In 2020, Rotterdam pledged to invest $251 million to make it happen. Among them is Hofbogenpark, a public space that will run an abandoned railway (like the High Line in New York City), and “green lungs” – pedestrian and bicycle paths, lined with trees, that will cut through the central parts of Rotterdam. And although these urban decorations are still years away, many climate-related projects have already begun in the Netherlands’ second city.
The revitalized port area, M4H, has the world’s first Floating Farm, selling yogurt and homemade butter. Farms are scarce, his 40 cows live in a floating barn and their feed includes grain from Stadshaven Brouwerij, a brewery next door to a gastropub that recently took over a 100-year-old orchard.
Another recent architectural theme is Depot Boijmans Van Beuningen. This glass-clad building, which opened in November 2021, houses more than 150,000 works, including classical works of art and furniture by Sottsass. The storage and renovation of the museum next to the house, is the first such place to make its entire collection visible to the public. The depot also added to the city’s green space with its 16,000-square-meter roof garden, planted with 75 birches and 20 pine trees.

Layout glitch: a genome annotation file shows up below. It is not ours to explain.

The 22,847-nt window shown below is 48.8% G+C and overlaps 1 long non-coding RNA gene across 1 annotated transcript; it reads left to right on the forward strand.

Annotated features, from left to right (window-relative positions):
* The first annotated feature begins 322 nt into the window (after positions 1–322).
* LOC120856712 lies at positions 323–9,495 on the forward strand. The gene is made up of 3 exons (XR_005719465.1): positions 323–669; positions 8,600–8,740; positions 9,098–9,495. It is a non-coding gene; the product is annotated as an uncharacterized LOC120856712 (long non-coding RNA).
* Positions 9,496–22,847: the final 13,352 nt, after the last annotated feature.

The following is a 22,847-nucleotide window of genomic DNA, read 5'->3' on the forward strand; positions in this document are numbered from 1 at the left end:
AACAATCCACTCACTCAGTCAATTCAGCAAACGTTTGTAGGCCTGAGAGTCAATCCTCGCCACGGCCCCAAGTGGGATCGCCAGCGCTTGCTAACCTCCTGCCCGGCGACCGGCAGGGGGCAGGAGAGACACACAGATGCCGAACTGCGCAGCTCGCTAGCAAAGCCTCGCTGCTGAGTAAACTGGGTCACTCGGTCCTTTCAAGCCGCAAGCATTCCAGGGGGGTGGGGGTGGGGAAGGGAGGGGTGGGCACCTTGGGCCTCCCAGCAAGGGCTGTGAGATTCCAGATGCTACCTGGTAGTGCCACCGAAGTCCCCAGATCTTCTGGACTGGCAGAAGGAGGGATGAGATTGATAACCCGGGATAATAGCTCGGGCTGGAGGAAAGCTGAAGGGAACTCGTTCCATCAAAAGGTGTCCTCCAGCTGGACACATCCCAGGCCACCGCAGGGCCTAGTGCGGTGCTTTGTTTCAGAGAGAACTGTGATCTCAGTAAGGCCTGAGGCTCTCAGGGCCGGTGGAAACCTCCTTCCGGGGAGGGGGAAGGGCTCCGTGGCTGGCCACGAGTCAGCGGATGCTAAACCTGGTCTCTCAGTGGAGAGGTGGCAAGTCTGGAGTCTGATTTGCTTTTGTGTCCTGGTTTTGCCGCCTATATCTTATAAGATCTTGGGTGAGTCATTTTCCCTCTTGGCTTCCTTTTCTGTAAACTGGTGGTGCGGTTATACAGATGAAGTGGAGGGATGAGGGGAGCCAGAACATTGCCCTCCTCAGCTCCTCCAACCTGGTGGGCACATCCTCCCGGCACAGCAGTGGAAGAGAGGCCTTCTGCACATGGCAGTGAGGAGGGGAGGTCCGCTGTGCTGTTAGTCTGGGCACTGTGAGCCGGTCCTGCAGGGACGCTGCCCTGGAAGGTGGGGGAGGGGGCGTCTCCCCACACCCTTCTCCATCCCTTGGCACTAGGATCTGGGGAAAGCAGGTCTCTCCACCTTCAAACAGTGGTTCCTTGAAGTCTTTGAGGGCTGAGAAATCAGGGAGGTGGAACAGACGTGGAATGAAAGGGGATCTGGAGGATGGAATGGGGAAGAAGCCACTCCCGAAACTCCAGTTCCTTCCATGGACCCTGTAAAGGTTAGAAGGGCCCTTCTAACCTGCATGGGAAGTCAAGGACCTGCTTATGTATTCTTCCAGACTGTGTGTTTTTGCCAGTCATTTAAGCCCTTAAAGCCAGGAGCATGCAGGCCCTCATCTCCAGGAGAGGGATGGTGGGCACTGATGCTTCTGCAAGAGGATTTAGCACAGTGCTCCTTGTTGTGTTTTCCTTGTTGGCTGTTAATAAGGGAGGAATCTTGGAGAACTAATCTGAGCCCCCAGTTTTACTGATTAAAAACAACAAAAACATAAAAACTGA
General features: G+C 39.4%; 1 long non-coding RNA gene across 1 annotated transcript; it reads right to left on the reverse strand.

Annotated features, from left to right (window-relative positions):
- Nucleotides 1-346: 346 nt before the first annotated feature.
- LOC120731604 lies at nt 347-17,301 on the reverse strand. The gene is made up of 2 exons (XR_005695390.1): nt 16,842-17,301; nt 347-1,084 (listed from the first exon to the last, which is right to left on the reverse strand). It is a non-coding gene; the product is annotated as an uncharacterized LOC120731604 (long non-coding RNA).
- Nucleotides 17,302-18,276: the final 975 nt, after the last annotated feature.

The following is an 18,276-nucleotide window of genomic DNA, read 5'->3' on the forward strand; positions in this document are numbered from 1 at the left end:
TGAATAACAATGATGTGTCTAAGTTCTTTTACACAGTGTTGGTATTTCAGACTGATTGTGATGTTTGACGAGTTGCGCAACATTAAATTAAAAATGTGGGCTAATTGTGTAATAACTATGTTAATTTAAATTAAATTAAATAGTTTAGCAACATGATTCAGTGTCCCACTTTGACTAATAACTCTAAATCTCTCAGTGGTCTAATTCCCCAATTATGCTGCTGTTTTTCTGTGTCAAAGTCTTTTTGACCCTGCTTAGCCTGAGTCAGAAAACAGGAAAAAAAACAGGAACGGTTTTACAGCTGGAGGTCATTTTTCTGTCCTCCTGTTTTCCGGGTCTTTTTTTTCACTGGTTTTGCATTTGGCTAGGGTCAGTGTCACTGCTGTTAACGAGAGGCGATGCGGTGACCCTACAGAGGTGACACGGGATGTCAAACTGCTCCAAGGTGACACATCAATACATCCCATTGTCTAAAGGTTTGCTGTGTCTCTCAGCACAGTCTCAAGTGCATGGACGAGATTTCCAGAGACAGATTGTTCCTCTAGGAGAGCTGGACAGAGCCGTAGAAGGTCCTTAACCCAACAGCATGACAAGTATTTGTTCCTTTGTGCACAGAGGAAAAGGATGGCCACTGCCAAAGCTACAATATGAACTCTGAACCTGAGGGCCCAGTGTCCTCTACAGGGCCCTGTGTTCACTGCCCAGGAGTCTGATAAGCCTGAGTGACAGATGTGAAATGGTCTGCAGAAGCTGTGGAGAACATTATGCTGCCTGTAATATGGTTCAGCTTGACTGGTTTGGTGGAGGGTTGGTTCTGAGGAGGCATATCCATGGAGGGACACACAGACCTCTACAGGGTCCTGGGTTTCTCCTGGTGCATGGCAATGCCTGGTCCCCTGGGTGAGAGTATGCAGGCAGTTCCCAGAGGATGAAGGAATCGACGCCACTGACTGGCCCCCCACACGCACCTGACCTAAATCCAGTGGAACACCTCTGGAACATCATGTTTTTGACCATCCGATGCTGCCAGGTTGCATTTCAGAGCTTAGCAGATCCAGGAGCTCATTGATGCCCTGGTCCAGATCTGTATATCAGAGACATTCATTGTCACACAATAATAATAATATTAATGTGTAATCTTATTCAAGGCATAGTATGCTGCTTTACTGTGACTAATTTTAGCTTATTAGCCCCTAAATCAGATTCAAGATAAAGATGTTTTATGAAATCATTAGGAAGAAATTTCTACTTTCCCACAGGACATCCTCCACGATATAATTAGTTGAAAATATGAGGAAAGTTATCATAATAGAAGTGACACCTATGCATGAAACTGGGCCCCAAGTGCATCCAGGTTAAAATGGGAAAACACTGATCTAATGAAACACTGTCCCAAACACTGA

The best new hotels in the city are also revolutionary giants. The Slaak, a Tribute Portfolio Hotel, was a newspaper office in the 1950s. The concrete-walled rooms feature antique typefaces and medieval decor. Two metro stops to the west, the 1867 townhouse is now the Hotel Âme, a 14-room Scandi-Japanese restaurant with a cafe and boutique.
But the most visible symbol of the city’s push for sustainability may be the Floating Office Rotterdam, a building on the Maas River. It has a co-working space, an outdoor swimming pool, and Putaine, a club restaurant, and a fully equipped lounge. I’m also looking ahead – solar panels will float, not flood, as the water inevitably rises.
A version of this article first appeared in April 2023 Travel + Leisure under the title “Higher Ground.”